The purpose of this paper is to examine whether initial public offering (IPO) over-subscription is a function of firm’s prestige signals conveyed by third parties with reputational capital such as underwriter, auditor and independent non-executive board member.
The relationship between prestige signals and over-subscription ratio (OSR) of IPOs is analysed using a cross-sectional regression based on a sample of 393 IPOs issued between January 2000 and December 2015.
The results indicate that IPOs underwritten by reputable underwriters have lower OSR than those underwritten by non-reputable underwriters. While issuer engages reputable underwriter to certify firm quality to reduce information asymmetry, the action brings with it lower initial returns for its IPO. Investors interpret the signal conveyed by issuer’s choice of underwriter from under-pricing perspective and respond accordingly by reducing IPO demand. This implies that investors regard under-pricing as a more valuable signal than firm quality signal associated with underwriter reputation. The findings also indicate that over-subscription increases in IPOs that have above average initial returns and higher institutional participation. Issuing firms that go public in a period of high IPO volume are associated with low OSR.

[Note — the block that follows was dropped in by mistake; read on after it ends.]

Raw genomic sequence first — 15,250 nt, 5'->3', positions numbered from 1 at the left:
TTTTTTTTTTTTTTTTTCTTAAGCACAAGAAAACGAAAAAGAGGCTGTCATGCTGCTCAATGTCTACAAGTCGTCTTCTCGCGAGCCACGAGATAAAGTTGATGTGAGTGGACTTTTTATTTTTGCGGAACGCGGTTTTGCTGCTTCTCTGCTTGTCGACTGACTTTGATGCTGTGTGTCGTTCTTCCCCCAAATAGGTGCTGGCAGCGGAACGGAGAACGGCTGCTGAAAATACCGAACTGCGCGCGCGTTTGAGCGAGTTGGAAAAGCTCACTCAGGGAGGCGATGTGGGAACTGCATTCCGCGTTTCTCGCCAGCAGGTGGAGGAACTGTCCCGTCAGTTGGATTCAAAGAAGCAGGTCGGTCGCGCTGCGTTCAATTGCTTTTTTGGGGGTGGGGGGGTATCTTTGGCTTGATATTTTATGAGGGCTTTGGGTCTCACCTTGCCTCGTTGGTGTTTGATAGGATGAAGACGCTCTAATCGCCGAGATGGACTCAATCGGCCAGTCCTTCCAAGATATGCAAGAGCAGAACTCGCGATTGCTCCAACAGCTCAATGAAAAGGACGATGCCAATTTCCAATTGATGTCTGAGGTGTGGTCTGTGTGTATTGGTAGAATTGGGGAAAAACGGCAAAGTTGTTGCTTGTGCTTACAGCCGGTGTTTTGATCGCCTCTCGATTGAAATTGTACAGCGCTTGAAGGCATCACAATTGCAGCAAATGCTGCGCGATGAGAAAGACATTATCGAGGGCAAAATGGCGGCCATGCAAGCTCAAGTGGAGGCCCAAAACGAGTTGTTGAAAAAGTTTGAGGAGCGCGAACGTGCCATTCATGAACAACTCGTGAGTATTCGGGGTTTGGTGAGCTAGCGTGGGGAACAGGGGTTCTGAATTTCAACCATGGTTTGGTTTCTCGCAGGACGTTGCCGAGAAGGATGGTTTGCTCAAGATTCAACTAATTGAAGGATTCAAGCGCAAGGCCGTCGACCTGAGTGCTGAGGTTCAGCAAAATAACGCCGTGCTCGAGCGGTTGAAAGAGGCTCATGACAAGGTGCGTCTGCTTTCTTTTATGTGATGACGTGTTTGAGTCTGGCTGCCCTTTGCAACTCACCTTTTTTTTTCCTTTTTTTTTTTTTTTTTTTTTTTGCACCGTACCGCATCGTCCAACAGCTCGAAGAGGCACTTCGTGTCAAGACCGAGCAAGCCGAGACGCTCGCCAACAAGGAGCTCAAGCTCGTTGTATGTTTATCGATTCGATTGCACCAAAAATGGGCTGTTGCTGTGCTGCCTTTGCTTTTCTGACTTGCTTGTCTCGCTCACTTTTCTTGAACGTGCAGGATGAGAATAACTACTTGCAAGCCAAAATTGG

This is the first paper to examine the relationship between the prestige signals and OSR of IPOs in the Malaysian context.
Albada, A., Yong, O. and Low, S.-W. (2019), "Relationship between prestige signals and over-subscription ratio: Evidence from Malaysian initial public offerings", International Journal of Managerial Finance, Vol. 15 No. 4, pp. 564-579. https://doi.org/10.1108/IJMF-02-2018-0067
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